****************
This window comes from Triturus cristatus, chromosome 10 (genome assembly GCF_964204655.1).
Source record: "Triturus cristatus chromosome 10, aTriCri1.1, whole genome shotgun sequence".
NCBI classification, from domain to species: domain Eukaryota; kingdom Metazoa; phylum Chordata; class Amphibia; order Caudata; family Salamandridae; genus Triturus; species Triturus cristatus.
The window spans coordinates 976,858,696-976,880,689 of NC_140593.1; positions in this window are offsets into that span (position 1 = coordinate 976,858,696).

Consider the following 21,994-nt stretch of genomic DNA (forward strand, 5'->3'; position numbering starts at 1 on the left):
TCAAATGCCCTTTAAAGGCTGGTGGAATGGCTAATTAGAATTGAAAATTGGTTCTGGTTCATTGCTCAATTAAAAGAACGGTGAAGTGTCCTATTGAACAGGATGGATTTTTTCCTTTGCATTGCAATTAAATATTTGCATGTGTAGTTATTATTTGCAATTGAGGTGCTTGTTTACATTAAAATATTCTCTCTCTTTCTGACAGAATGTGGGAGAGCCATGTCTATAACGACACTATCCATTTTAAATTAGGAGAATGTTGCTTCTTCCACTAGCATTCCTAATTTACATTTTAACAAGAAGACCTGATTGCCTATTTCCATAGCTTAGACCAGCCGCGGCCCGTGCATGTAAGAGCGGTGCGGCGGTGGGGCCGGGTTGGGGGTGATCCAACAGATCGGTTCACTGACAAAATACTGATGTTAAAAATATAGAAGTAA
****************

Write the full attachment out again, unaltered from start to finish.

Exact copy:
This window comes from Triturus cristatus, chromosome 10 (genome assembly GCF_964204655.1).
Source record: "Triturus cristatus chromosome 10, aTriCri1.1, whole genome shotgun sequence".
NCBI classification, from domain to species: domain Eukaryota; kingdom Metazoa; phylum Chordata; class Amphibia; order Caudata; family Salamandridae; genus Triturus; species Triturus cristatus.
The window spans coordinates 976,858,696-976,880,689 of NC_140593.1; positions in this window are offsets into that span (position 1 = coordinate 976,858,696).

Consider the following 21,994-nt stretch of genomic DNA (forward strand, 5'->3'; position numbering starts at 1 on the left):
TCAAATGCCCTTTAAAGGCTGGTGGAATGGCTAATTAGAATTGAAAATTGGTTCTGGTTCATTGCTCAATTAAAAGAACGGTGAAGTGTCCTATTGAACAGGATGGATTTTTTCCTTTGCATTGCAATTAAATATTTGCATGTGTAGTTATTATTTGCAATTGAGGTGCTTGTTTACATTAAAATATTCTCTCTCTTTCTGACAGAATGTGGGAGAGCCATGTCTATAACGACACTATCCATTTTAAATTAGGAGAATGTTGCTTCTTCCACTAGCATTCCTAATTTACATTTTAACAAGAAGACCTGATTGCCTATTTCCATAGCTTAGACCAGCCGCGGCCCGTGCATGTAAGAGCGGTGCGGCGGTGGGGCCGGGTTGGGGGTGATCCAACAGATCGGTTCACTGACAAAATACTGATGTTAAAAATATAGAAGTAA